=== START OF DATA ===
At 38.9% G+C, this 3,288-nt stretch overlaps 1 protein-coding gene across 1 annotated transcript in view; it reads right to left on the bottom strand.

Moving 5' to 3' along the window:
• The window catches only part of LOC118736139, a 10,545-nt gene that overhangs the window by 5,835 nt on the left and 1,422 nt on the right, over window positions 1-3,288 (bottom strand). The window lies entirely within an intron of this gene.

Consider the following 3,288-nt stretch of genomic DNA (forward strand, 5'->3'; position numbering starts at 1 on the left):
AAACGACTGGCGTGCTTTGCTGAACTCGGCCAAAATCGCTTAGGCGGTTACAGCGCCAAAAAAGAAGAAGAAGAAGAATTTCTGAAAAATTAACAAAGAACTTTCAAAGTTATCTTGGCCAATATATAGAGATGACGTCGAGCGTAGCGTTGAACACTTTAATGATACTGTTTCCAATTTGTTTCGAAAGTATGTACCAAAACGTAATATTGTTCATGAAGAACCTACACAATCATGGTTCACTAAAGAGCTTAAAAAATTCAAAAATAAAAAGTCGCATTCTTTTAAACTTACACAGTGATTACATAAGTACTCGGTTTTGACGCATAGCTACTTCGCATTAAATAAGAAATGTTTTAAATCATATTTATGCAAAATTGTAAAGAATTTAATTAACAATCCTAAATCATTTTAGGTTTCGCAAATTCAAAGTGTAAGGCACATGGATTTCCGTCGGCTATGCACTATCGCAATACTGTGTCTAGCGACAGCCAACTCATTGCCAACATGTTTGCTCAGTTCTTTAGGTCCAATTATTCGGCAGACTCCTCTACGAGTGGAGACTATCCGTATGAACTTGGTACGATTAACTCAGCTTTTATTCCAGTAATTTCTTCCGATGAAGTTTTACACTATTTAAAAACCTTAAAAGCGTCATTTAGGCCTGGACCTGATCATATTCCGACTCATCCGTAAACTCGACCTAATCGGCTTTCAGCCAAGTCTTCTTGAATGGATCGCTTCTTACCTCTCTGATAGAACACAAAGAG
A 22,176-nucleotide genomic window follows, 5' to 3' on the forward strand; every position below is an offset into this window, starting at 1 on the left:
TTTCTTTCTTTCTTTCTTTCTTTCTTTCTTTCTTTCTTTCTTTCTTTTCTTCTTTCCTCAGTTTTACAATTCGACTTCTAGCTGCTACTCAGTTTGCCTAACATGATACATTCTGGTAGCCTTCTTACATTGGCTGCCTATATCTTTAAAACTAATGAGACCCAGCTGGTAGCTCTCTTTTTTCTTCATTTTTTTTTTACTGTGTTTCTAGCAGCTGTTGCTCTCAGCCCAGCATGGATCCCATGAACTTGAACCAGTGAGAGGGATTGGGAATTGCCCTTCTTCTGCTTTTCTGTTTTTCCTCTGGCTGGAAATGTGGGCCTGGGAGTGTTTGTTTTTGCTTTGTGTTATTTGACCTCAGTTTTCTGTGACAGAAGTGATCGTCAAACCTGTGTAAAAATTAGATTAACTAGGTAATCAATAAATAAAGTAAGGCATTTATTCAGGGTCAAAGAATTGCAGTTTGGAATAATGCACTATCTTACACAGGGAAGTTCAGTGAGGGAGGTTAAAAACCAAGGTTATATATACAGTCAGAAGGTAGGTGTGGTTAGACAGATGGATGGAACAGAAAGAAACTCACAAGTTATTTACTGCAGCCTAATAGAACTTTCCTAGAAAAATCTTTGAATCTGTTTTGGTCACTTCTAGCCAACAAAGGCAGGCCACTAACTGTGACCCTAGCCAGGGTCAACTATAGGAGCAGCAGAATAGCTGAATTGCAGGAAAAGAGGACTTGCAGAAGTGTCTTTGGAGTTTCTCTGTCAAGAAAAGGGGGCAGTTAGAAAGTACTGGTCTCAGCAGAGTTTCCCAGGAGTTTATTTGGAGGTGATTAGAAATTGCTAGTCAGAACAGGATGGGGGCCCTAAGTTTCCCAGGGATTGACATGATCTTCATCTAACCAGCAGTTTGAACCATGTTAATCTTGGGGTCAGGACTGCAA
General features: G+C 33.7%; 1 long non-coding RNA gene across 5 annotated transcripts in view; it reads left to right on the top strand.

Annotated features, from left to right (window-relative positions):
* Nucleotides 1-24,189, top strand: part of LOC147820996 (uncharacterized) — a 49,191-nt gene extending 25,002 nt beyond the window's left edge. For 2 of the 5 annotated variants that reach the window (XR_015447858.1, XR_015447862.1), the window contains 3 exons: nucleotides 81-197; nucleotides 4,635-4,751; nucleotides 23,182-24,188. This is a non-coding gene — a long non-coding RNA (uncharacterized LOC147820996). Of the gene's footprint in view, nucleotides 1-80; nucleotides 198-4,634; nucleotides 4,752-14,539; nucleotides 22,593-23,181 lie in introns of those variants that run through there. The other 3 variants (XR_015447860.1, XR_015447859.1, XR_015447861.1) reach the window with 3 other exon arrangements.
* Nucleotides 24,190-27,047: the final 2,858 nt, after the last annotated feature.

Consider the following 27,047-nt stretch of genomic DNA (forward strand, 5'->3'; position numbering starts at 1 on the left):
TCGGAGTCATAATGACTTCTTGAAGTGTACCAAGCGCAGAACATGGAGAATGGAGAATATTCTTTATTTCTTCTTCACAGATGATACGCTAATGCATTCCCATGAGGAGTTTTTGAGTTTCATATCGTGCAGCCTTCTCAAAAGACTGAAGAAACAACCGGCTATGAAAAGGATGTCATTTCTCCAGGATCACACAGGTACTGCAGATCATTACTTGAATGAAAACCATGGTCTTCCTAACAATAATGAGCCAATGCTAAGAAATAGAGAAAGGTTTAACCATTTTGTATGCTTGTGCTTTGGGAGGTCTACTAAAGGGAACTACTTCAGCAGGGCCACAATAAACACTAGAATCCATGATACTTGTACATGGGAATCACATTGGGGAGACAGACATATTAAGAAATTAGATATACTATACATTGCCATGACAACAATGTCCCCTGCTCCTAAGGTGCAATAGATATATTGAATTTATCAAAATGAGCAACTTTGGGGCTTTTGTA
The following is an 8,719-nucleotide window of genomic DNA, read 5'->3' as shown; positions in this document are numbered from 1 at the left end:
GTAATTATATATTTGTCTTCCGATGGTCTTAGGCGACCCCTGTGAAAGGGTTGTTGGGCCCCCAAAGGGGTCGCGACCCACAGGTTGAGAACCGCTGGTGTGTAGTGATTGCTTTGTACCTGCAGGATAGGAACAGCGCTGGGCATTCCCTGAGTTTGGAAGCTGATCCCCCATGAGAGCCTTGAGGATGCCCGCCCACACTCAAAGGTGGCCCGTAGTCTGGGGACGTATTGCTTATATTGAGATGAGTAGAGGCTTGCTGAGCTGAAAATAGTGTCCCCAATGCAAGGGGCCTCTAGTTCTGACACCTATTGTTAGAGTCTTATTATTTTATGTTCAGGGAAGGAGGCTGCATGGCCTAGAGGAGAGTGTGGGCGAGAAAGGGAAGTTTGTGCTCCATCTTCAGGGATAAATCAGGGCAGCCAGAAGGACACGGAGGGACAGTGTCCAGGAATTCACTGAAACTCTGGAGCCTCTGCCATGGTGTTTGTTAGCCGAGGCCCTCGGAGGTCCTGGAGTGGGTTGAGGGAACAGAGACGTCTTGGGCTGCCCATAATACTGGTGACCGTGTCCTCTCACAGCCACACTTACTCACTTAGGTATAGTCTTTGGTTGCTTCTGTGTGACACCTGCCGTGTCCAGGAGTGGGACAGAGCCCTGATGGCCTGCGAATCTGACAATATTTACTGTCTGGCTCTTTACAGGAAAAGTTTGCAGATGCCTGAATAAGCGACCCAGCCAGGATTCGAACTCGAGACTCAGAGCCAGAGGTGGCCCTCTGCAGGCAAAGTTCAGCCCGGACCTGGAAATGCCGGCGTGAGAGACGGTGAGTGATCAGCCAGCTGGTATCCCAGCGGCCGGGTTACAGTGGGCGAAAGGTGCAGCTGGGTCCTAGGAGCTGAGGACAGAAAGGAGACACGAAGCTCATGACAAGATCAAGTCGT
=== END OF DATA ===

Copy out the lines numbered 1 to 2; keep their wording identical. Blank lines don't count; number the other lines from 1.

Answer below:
At 38.9% G+C, this 3,288-nt stretch overlaps 1 protein-coding gene across 1 annotated transcript in view; it reads right to left on the bottom strand.

Moving 5' to 3' along the window: